Piedmont translates as “at the foot of the mountain”, of course referring to its idyllic location tucked between the Alps and the Apennines. Brimming with expansive vineyards, gourmet food, and uninterrupted countryside bliss, this region in Italy encourages nonstop pampering of the senses. For lovers of the gourmet and countryside quiet, head to a vineyard hotel in the south, around Po River Valley, or up north on Lake Orta or Maggiore.
Where to stay at a vineyard hotel in Piedmont?
Piedmont’s lakes and the North: At the foot of the Alps
© Hotel Cortese In some of the pockets of vineyards closer to the Alps, expect stunning views and lighter tasting, more acidic wines. The northern region of Piedmont tucks you directly under the Alps, promising breathtaking views all day and night. The famous Lake Maggiore is a destination for lovers of gardens and lake-swimming. A vineyard hotel in the surrounding countryside places you on hilltops with vistas over the glistening water and majestic Alps. Lake Orta is a true hidden gem, beaming with a particular Italian charm and a calmer atmosphere, great for checking out some of the 12th-century architecture from quiet viewpoints. A spot between the two lakes allows for sampling local delicacies in wineries, while just a stone’s throw from the medieval villages that dot the shorelines. From your hotel, tour the many local vineyards, most of which are responsible for the production of Italy’s Dolcetto, Roero, and Sizzano wines, among many other delicious varieties. Home to the Slow Food Movement, an organized push toward local food and traditional cooking, expect only the finest regional dishes for every meal.
Southern Piedmont: Quiet hilltop vineyards
© Relais San Maurizio Most of the eastern side of Piedmont is lined with vineyards, from as south as Dogliani to close to Turin. For devoted fans of Italian wine or lovers of rural escapes, a stay at a vineyard hotel in southern Piedmont is a good place to begin. The most famous of the wines produced in the region are the Barolo and Barbaresco, but these varieties only account for about 3% of all production; some of the region’s other specialties include Nebbiolo, Barbera, and Moscato. The landscape itself is something out of a fairytale: the Alps hover in the north over rolling hills, lush greenery, and charming villages. In rustic rooms with wood-beam ceilings, country-style furnishing, and windows looking out over mazes of vineyards, embark on a special kind of holiday that’ll leave you feeling pampered. If you end up in the southern region, expect soft rolling hills and stunning hilltop vineyards that produce some of the region’s best wine, based on their proximity both to the sun and the Mediterranean just south. Because of the particularly fertile soil of the region, the towns of Alba, La Morra, Gavi, and Moncalvo are also home to some seriously good food: Caselmagno cheese, risotto rice, Giandujotti chocolate, and of course, Alba’s pungent white truffles.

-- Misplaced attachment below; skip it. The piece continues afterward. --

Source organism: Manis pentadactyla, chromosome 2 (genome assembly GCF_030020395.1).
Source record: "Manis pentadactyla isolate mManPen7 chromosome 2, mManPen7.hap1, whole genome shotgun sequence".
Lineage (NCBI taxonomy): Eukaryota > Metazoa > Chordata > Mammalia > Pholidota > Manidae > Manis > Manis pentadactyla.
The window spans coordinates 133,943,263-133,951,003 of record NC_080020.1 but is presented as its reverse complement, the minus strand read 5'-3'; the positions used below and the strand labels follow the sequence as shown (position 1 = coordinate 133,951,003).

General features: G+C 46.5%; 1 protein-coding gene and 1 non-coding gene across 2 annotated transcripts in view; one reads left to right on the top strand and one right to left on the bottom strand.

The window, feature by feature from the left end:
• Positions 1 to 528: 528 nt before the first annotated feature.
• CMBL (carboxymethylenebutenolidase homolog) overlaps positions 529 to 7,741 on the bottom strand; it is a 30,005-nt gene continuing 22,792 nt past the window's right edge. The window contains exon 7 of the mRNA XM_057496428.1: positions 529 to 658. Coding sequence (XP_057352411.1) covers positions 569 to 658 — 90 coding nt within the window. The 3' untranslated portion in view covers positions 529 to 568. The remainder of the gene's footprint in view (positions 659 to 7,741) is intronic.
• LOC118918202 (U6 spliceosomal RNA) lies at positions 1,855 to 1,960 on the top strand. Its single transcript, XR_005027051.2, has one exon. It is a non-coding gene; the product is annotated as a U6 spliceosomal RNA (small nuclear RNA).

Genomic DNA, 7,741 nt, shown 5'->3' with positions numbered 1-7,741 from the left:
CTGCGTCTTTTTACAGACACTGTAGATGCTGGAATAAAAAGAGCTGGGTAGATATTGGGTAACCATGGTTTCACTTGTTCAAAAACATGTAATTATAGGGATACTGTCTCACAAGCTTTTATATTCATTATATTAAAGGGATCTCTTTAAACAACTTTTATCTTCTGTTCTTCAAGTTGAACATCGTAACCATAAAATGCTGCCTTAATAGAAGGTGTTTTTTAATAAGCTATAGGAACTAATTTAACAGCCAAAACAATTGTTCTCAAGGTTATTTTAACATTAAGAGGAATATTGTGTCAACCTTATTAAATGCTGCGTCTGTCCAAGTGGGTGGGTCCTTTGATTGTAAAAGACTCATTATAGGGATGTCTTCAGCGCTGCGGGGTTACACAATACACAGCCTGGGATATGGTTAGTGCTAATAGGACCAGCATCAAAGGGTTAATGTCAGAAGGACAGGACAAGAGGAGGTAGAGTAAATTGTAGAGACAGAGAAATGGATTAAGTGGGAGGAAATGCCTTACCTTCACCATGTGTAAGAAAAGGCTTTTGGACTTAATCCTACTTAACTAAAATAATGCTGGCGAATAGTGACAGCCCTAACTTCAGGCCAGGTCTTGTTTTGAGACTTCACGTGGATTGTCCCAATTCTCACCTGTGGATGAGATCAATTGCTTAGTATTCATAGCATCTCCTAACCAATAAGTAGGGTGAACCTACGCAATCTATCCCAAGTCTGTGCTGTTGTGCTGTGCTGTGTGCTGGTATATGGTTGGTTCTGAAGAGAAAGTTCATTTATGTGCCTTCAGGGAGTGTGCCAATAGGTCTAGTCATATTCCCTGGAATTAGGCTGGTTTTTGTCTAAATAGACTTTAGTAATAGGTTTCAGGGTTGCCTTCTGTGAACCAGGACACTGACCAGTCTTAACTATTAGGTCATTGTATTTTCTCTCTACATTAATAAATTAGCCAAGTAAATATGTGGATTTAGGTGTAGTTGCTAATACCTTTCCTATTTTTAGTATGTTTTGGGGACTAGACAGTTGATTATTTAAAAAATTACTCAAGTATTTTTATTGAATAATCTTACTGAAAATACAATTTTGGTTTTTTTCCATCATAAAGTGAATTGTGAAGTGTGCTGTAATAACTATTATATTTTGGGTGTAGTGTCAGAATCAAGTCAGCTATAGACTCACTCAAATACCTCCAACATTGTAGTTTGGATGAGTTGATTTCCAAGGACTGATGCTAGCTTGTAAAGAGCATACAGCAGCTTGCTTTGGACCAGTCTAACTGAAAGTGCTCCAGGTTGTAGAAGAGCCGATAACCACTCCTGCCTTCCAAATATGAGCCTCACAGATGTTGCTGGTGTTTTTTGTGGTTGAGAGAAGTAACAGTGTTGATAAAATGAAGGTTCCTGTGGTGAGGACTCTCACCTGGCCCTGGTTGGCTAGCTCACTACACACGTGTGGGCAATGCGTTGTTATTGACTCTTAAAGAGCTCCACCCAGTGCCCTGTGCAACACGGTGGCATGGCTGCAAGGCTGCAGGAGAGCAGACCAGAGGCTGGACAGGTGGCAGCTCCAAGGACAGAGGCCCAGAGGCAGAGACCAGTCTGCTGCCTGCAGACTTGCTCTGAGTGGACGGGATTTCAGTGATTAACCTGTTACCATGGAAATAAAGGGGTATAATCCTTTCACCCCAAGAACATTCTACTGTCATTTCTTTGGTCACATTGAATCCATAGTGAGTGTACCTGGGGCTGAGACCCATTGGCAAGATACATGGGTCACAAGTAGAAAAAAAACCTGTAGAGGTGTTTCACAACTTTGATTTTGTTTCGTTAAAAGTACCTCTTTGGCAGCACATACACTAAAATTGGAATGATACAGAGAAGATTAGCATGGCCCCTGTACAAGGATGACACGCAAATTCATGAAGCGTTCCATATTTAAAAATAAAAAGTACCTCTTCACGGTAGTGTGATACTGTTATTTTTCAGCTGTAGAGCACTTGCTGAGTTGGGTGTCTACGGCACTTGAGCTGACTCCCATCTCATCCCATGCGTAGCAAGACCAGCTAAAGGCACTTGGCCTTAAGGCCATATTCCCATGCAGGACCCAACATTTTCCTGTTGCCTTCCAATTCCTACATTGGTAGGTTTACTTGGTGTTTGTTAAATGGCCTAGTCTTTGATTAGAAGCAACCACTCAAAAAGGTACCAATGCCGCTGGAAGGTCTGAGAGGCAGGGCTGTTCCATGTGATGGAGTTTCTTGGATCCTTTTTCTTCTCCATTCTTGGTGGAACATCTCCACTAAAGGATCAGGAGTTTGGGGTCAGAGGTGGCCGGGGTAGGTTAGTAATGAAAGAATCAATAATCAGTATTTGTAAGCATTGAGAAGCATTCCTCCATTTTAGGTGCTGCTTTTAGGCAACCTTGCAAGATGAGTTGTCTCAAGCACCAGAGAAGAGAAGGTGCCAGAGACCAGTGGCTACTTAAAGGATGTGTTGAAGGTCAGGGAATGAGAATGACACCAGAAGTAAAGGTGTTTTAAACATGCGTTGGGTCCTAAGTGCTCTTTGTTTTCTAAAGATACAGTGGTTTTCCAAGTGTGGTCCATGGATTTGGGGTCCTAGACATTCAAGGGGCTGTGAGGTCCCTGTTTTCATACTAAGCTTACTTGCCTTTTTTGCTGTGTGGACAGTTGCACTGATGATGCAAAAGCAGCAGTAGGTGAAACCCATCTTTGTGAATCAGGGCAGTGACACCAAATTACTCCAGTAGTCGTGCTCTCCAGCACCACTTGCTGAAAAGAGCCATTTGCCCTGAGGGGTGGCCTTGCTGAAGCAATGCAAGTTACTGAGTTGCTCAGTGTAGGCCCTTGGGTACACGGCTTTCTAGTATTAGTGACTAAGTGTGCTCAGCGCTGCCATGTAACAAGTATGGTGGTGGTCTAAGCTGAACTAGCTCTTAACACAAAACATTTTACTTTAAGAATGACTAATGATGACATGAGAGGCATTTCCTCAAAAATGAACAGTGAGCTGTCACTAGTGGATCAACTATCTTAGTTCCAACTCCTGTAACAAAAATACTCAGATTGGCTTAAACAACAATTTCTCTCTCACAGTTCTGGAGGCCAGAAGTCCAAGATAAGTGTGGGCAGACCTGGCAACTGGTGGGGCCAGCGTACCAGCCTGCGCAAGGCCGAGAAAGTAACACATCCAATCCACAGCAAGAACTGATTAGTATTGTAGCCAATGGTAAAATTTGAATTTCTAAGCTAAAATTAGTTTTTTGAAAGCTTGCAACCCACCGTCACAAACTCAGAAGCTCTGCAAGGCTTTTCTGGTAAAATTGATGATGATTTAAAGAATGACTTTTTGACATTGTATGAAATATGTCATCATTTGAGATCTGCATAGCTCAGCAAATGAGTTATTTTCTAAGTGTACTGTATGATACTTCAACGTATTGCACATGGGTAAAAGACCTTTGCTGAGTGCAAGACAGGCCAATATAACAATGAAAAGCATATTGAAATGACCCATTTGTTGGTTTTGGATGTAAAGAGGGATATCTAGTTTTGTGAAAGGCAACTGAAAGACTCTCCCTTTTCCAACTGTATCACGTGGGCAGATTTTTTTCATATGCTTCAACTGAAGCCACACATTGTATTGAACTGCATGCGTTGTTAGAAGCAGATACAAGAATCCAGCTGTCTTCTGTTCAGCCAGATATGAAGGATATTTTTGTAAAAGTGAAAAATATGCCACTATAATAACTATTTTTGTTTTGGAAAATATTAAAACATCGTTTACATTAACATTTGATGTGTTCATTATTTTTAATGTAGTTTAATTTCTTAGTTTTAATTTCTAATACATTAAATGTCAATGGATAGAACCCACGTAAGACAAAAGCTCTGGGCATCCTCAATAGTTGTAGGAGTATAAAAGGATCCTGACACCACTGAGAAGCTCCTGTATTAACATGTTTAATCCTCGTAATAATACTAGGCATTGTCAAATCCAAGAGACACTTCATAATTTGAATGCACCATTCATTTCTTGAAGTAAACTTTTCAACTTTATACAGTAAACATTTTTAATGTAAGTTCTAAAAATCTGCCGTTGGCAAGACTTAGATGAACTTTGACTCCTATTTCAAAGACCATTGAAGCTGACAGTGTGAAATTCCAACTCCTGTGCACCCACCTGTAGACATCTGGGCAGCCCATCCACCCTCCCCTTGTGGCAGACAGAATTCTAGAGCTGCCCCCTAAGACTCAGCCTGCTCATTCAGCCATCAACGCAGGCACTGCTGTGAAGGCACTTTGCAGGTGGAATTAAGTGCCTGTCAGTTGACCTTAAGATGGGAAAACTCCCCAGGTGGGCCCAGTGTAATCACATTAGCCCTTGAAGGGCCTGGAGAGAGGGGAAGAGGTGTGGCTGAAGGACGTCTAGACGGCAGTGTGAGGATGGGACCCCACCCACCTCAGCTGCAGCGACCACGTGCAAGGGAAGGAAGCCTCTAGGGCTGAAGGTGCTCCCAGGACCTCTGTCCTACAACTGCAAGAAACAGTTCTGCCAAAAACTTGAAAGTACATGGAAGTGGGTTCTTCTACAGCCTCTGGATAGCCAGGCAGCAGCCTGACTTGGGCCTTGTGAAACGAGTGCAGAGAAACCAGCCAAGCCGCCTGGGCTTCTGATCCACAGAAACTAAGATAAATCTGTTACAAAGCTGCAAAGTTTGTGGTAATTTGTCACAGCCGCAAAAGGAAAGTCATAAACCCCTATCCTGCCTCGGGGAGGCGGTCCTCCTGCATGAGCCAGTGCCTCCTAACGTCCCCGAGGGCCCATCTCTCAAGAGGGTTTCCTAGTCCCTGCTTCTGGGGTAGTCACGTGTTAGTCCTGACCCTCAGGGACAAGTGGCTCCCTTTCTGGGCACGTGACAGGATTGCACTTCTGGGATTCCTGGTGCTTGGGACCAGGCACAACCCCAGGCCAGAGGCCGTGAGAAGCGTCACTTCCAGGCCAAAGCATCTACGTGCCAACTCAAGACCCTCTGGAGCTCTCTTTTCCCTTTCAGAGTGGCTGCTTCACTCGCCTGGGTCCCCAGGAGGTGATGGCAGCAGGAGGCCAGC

Good to know
Many of the local towns are connected with Turin via train from Stazione di Porta Susa within the city. You can fly into Turin Airport (TRN) from the UK on many of the budget airlines; the flight lasting only around 2 hours. For an extra-special road trip, rent a car at the airport or in Turin and drive from Turin through Piedmont to your vineyard hotel on a series of pre-plotted scenic routes.